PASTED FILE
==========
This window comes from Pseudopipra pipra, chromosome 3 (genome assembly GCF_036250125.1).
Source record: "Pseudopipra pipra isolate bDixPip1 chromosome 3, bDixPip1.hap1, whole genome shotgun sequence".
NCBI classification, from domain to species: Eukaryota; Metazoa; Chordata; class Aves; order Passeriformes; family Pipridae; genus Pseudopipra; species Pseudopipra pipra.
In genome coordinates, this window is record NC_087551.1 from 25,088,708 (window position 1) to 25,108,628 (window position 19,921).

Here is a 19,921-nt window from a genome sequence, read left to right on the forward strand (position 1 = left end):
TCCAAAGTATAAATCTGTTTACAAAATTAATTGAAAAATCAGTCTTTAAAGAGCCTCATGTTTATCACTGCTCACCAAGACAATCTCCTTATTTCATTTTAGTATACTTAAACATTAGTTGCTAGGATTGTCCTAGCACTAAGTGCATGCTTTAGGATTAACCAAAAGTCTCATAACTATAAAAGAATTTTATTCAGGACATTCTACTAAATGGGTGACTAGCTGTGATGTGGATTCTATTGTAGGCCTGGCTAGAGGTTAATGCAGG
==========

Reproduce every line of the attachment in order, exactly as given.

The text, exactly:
This window comes from Pseudopipra pipra, chromosome 3 (genome assembly GCF_036250125.1).
Source record: "Pseudopipra pipra isolate bDixPip1 chromosome 3, bDixPip1.hap1, whole genome shotgun sequence".
NCBI classification, from domain to species: Eukaryota; Metazoa; Chordata; class Aves; order Passeriformes; family Pipridae; genus Pseudopipra; species Pseudopipra pipra.
In genome coordinates, this window is record NC_087551.1 from 25,088,708 (window position 1) to 25,108,628 (window position 19,921).

Here is a 19,921-nt window from a genome sequence, read left to right on the forward strand (position 1 = left end):
TCCAAAGTATAAATCTGTTTACAAAATTAATTGAAAAATCAGTCTTTAAAGAGCCTCATGTTTATCACTGCTCACCAAGACAATCTCCTTATTTCATTTTAGTATACTTAAACATTAGTTGCTAGGATTGTCCTAGCACTAAGTGCATGCTTTAGGATTAACCAAAAGTCTCATAACTATAAAAGAATTTTATTCAGGACATTCTACTAAATGGGTGACTAGCTGTGATGTGGATTCTATTGTAGGCCTGGCTAGAGGTTAATGCAGG